2023 NFL Draft

2023 NFL Draft Player Profiles: Clemson OL Jordan McFadden

From now until the 2023 NFL Draft, we will scout and create profiles for as many prospects as possible, examining their strengths, weaknesses, and what they can bring to an NFL franchise. These players could be potential top-10 picks, all the way down to Day 3 selections, and priority undrafted free agents. Today we’ll be profiling Clemson Offensive Lineman Jordan McFadden.


Combine invite


Player Ht/Wt Hand size Arm Length Wingspan
Jordan McFadden 6022 / 303 9 1/2″ 34″ 81 3/8″
40 Yard Dash 10 Yard Dash Short Shuttle 3-Cone
4.99 1.74 4.81 7.70
Broad Jump Vertical Bench Press
N/A 28 1/2″ 24


— Nice foot speed to cover ground well in his pass sets
— Uses natural leverage to his advantage, taking away from defenders’ base momentum
— High motor and routinely fights to win in blocks
— Capable move blocker who gets into the second level with efficiency and positioning
— Works through blocks, progressing to next defender as needed
— Stays consistently squared in pass sets
— Versatility to play both tackle spots and work inside at guard
— 39 games of experience, including time spent as a starter at both tackle positions


— Undersized at 6’2, 303-pounds
— Can have issues sustaining blocks, allowing defenders to get back into rushing lanes and stop the run
— Body control issues impact on-block consistency and lets defenders take advantage to get to the football
— Balance issues pop up when trying to work out of his frame as a blocker
— Anchor runs hot and cold, better-technique defenders can get him in trouble
— Play strength is lacking, struggles to overwhelm anyone


— Born November 16th, 1999 (23 years old)
— 3-star recruit out of Roebuck, South Carolina, ranked 819th nationally by 247sports
— 39 career starts
— Named 2022 first-team All-ACC
— Earned 2022 Jacobs Blocking Trophy, awarded to top offensive lineman in the ACC
— Recorded third-most snaps of any offensive lineman in Clemson football history
— Earned degree in Sociology in May of 2022, three-time ACC Honor Roll selection


Our first play of the breakdown comes against Georgia Tech, and it provides a closer look at Jordan McFadden’s ability as a pulling blocker. He does a nice job with his cut, then takes to the open field and lays out a nice block that, if fellow draft prospect Charlie Thomas hadn’t gotten to the football on time, could’ve resulted in a big run.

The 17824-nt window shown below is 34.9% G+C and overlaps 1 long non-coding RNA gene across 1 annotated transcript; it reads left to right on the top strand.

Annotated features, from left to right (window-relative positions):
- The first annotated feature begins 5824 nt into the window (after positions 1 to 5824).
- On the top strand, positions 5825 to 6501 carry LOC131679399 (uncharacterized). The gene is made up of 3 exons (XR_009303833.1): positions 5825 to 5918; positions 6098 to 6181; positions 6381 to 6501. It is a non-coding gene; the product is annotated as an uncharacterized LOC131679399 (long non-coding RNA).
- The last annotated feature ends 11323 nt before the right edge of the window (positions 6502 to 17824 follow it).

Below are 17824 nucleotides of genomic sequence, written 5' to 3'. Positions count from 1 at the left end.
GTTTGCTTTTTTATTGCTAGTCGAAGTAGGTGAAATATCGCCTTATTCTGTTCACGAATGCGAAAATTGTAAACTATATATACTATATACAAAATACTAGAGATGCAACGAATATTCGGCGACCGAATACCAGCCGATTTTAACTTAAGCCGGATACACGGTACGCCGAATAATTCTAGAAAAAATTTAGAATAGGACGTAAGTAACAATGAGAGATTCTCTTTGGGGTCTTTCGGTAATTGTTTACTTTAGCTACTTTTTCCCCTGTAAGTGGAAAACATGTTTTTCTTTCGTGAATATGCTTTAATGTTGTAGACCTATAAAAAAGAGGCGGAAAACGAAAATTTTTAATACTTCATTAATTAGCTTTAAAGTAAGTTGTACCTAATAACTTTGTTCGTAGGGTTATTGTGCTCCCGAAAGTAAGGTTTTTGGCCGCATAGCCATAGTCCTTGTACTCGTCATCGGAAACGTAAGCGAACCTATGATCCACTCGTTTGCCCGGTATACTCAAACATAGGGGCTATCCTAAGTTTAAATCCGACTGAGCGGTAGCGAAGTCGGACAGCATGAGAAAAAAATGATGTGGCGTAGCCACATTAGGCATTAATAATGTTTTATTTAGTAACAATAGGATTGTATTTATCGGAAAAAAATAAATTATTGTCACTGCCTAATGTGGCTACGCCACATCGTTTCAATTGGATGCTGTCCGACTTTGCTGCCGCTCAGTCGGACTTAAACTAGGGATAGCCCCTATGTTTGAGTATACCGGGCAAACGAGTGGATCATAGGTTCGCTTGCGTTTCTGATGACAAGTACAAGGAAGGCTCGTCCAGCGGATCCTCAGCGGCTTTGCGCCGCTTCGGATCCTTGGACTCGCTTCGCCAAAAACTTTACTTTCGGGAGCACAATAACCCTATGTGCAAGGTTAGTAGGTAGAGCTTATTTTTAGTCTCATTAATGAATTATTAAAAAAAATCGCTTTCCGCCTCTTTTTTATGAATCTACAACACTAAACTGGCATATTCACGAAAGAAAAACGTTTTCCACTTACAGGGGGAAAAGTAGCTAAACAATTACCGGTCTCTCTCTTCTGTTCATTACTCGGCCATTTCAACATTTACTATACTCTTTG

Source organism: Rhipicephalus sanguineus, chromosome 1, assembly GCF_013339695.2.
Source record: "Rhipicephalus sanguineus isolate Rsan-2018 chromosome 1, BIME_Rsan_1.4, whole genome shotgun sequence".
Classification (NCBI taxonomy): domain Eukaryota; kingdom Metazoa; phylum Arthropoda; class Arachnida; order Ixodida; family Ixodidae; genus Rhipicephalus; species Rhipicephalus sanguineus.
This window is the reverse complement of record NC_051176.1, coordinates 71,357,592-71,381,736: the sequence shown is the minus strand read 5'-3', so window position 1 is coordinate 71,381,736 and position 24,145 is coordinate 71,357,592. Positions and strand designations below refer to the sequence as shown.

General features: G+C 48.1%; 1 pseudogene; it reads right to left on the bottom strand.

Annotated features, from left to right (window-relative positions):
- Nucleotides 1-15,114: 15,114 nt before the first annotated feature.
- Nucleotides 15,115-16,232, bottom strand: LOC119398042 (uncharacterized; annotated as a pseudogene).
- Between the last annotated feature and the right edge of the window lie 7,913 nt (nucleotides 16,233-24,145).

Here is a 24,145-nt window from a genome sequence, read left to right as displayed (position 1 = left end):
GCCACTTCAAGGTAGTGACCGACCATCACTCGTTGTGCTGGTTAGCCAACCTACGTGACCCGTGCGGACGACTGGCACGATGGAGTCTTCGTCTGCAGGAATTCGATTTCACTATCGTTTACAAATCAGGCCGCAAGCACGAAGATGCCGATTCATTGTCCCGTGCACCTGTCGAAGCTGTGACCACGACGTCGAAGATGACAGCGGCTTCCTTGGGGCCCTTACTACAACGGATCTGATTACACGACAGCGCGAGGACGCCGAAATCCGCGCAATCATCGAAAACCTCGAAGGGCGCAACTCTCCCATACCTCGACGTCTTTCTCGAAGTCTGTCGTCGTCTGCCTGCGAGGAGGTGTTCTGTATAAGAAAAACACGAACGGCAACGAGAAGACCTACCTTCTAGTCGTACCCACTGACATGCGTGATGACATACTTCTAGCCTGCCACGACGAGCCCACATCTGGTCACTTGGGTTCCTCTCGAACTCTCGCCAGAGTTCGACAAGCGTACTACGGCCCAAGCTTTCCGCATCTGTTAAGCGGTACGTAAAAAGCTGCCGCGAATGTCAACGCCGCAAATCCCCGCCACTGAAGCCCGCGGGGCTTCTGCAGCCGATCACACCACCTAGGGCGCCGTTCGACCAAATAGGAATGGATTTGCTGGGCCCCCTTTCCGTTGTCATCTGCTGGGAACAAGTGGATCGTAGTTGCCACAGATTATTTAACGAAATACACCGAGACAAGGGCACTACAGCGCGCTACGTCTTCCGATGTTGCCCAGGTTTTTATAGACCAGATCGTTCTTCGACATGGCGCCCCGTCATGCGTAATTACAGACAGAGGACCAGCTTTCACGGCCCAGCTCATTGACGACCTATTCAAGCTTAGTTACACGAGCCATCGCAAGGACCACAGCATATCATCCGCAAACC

Against North Carolina State, we see a great rep from McFadden. Going up against a 3-4 DE, he holds his ground really well when isolated in space. This play, against bigger defenders, is very encouraging in regard to his ability to hold up on the inside if he were to move to guard.
McFadden has some quality speed on the outside. To handle the edge, he shows that quick-drop ability against the Wolfpack.
McFadden has some nice flashes as a run blocker. Here against Florida State, he does a good job of working to the second level and progressing through his blocks to clear out space for the run.
Here is where issues crop up for McFadden. He does a great job of getting his defender out of the rush lane but can’t position himself and hold the block long enough. The defender works back to the ball carrier and helps to make the tackle. McFadden has nice hands, but getting an improved grip strength will be important to his success at the next level.
Another nice example of McFadden getting squared up in pass protection. Against Syracuse he stays steady and in control to hold the block and keep the pocket clean. The QB finds an easy throw down the middle after he was allowed time to let develop thanks to the play of McFadden.
McFadden’s drive blocking is killer when he’s able to unlock it consistently. Here against Syracuse is proof of it. Watch as he keeps hold of his defender and takes him all the way upfield with no chance for recovery. These types of plays are very encouraging in that his grip strength is more inconsistency than inability and could potentially be ironed out with more coaching.
Unfortunately, we’ll end on a negative note here, and it’s the issue of body control. Watch as McFadden tries to handle the play outside of his frame and gets absolutely demolished. The quarterback was able to scramble and pick up yardage, but McFadden needs to be better at getting a block on his defender when he has to operate out of frame, even if he was just trying to avoid the running back.


McFadden has some flash moments with his quickness and footwork to stay squared up. There will be concerns about his size and play strength in order to be a dependable blocker at the next level. McFadden should look to Arizona Cardinals OT and former Steeler Kelvin Beachum for inspiration on how to make it work in the league. If things go well, that’s a good career path to follow.

For the Steelers, McFadden would have his best chance at tackle. The Steelers, however, seem to prefer bigger options on the outside, and they will likely address their need at the position earlier than where McFadden is expected to be picked. If the Steelers like his film and the board falls to where they think McFadden makes the most sense with one of their later picks, he could be a good depth add to the offensive line.

Projection: 4th/5th Round

Depot Draft Grade: 7.6 – Potential Starter/Good Backup (3rd Round)

Games Watched: vs Georgia Tech (2022), vs  North Carolina State (2022), at Florida State (2022), vs Syracuse (2022), vs UNC (2022)

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